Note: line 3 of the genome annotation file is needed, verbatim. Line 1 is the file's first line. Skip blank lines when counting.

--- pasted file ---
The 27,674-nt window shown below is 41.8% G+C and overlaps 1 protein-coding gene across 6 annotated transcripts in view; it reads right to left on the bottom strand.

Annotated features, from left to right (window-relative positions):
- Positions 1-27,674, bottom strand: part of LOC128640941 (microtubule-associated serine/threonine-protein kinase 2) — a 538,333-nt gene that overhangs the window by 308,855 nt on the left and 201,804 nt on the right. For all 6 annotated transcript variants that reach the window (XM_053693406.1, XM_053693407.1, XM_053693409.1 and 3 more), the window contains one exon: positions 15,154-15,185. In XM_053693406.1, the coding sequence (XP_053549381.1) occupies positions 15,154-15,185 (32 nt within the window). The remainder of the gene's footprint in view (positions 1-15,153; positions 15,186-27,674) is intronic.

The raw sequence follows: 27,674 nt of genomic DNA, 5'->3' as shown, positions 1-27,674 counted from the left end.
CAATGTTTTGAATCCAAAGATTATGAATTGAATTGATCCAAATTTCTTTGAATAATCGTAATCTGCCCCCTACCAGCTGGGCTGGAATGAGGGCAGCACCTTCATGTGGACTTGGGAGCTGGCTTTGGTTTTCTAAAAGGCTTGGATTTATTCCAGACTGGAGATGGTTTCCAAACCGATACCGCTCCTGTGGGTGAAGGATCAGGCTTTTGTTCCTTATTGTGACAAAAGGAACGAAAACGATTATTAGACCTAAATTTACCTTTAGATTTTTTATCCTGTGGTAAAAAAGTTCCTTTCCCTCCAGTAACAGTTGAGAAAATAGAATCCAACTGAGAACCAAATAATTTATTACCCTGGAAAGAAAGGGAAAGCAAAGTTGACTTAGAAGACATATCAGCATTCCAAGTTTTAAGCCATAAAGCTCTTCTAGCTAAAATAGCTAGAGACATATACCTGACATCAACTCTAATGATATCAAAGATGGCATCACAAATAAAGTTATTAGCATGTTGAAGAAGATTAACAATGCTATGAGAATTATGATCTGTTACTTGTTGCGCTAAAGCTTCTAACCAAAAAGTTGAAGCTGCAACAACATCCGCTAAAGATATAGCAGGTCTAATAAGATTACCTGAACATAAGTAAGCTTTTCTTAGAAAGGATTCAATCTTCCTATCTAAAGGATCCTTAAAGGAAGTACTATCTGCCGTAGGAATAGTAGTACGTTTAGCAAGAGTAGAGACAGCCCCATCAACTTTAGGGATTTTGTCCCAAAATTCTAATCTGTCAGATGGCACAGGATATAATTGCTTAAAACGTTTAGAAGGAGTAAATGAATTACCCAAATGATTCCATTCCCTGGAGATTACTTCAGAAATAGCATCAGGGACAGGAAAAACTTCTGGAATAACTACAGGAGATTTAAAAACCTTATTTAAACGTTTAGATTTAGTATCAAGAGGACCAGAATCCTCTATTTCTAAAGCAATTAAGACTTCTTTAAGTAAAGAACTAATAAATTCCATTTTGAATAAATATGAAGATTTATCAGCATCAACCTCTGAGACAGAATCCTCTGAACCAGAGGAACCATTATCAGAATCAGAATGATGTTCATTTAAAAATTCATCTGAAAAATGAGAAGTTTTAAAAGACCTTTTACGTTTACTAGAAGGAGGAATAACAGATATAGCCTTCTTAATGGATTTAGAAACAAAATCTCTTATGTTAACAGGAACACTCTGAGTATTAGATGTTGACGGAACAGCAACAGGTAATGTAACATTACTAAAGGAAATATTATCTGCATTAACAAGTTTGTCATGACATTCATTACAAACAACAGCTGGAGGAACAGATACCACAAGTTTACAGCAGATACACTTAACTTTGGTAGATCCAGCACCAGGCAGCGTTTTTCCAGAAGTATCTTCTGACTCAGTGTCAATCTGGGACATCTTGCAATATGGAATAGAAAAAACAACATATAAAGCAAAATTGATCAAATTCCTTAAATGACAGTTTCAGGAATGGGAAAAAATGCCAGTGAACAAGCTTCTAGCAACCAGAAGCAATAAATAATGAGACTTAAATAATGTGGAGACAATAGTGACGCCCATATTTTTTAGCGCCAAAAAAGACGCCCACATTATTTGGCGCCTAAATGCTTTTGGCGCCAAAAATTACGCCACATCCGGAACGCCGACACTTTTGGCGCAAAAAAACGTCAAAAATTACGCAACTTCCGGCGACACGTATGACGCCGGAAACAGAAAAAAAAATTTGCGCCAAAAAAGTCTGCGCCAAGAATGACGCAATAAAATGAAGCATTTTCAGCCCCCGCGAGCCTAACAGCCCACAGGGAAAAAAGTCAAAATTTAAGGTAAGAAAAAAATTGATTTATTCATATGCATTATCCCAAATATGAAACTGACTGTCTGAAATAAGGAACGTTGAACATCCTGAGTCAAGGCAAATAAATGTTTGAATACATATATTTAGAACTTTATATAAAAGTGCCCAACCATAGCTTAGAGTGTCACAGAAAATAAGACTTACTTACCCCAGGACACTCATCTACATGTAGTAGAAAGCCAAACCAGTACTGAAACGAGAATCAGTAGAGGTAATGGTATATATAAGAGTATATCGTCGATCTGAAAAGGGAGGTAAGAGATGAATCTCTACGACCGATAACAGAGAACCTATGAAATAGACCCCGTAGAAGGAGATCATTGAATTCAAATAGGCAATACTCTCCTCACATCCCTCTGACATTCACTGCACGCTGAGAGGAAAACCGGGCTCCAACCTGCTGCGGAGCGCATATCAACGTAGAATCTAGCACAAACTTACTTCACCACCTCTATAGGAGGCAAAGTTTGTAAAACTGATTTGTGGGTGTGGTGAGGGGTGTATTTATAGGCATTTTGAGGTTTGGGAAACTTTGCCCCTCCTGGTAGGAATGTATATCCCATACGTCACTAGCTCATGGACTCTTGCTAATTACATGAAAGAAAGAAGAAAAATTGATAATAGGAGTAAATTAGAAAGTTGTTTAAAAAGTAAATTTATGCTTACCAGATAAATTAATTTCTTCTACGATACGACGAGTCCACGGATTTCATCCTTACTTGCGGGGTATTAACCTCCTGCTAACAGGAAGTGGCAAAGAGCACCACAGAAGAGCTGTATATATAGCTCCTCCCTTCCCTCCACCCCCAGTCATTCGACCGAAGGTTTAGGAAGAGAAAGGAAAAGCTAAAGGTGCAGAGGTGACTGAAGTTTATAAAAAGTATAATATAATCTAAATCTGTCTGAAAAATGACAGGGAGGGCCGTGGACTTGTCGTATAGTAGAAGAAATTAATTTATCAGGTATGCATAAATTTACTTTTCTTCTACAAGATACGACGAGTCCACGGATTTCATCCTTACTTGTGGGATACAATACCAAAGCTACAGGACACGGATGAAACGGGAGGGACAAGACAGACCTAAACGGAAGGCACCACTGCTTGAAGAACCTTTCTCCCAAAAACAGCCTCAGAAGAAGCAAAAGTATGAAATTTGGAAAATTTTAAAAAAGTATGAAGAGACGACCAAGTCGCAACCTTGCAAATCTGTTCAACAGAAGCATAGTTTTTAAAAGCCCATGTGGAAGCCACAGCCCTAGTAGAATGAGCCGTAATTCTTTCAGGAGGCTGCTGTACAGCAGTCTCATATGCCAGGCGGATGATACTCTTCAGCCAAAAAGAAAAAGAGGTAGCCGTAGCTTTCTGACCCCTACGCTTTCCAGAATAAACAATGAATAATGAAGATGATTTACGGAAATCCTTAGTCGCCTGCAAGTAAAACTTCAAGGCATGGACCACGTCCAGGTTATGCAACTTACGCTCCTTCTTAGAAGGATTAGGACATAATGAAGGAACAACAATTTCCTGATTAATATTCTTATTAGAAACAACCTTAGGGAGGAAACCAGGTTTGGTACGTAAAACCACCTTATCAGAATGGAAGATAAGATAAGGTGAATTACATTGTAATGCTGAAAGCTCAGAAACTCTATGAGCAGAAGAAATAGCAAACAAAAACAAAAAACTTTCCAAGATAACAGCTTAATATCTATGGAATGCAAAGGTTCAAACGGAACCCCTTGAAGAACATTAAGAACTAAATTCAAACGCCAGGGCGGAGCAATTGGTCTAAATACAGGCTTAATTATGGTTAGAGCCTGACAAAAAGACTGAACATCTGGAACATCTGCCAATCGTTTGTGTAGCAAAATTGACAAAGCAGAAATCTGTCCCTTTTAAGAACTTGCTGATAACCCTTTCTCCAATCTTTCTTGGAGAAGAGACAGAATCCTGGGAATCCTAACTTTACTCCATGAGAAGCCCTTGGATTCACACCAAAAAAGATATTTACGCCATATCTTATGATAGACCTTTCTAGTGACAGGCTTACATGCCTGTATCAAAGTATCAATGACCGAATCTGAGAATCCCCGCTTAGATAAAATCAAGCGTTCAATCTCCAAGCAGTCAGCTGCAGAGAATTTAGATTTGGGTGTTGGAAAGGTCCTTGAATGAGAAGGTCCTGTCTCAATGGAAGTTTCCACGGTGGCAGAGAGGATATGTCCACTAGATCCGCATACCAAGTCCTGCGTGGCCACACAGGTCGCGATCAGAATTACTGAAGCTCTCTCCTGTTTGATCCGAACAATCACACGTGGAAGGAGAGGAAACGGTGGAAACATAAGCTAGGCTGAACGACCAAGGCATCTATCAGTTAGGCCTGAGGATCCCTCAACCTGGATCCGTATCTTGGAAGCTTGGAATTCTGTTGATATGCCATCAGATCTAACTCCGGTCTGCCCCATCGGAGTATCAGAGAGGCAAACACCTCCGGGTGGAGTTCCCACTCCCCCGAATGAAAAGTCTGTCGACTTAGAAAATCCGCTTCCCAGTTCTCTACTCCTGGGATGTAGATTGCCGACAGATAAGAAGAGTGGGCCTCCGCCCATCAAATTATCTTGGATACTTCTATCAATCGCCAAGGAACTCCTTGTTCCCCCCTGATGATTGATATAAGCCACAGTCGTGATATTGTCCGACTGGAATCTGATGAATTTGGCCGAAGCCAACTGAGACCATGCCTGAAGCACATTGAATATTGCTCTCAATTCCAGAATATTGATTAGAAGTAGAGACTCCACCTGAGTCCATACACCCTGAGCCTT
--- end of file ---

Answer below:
- Positions 1-27,674, bottom strand: part of LOC128640941 (microtubule-associated serine/threonine-protein kinase 2) — a 538,333-nt gene that overhangs the window by 308,855 nt on the left and 201,804 nt on the right. For all 6 annotated transcript variants that reach the window (XM_053693406.1, XM_053693407.1, XM_053693409.1 and 3 more), the window contains one exon: positions 15,154-15,185. In XM_053693406.1, the coding sequence (XP_053549381.1) occupies positions 15,154-15,185 (32 nt within the window). The remainder of the gene's footprint in view (positions 1-15,153; positions 15,186-27,674) is intronic.